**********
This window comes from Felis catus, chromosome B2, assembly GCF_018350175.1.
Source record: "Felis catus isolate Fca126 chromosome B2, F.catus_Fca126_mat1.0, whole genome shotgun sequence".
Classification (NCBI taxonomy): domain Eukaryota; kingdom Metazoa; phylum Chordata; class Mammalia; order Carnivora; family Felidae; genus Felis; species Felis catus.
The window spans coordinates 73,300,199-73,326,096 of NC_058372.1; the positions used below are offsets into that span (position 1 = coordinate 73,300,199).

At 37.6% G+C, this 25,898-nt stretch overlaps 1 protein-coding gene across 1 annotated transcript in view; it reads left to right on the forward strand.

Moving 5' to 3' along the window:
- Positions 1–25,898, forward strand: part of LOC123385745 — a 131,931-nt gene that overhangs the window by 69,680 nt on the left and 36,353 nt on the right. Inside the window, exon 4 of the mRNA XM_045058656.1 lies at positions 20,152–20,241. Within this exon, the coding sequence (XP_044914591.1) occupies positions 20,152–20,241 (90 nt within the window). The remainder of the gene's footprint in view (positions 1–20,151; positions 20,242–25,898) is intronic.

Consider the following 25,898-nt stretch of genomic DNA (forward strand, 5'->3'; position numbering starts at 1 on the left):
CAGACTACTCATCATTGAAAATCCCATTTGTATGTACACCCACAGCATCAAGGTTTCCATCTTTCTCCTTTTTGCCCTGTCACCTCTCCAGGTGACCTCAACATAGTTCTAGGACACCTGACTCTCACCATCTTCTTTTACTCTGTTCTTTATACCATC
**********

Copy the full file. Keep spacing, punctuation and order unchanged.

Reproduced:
This window comes from Felis catus, chromosome B2, assembly GCF_018350175.1.
Source record: "Felis catus isolate Fca126 chromosome B2, F.catus_Fca126_mat1.0, whole genome shotgun sequence".
Classification (NCBI taxonomy): domain Eukaryota; kingdom Metazoa; phylum Chordata; class Mammalia; order Carnivora; family Felidae; genus Felis; species Felis catus.
The window spans coordinates 73,300,199-73,326,096 of NC_058372.1; the positions used below are offsets into that span (position 1 = coordinate 73,300,199).

At 37.6% G+C, this 25,898-nt stretch overlaps 1 protein-coding gene across 1 annotated transcript in view; it reads left to right on the forward strand.

Moving 5' to 3' along the window:
- Positions 1–25,898, forward strand: part of LOC123385745 — a 131,931-nt gene that overhangs the window by 69,680 nt on the left and 36,353 nt on the right. Inside the window, exon 4 of the mRNA XM_045058656.1 lies at positions 20,152–20,241. Within this exon, the coding sequence (XP_044914591.1) occupies positions 20,152–20,241 (90 nt within the window). The remainder of the gene's footprint in view (positions 1–20,151; positions 20,242–25,898) is intronic.

Consider the following 25,898-nt stretch of genomic DNA (forward strand, 5'->3'; position numbering starts at 1 on the left):
CAGACTACTCATCATTGAAAATCCCATTTGTATGTACACCCACAGCATCAAGGTTTCCATCTTTCTCCTTTTTGCCCTGTCACCTCTCCAGGTGACCTCAACATAGTTCTAGGACACCTGACTCTCACCATCTTCTTTTACTCTGTTCTTTATACCATC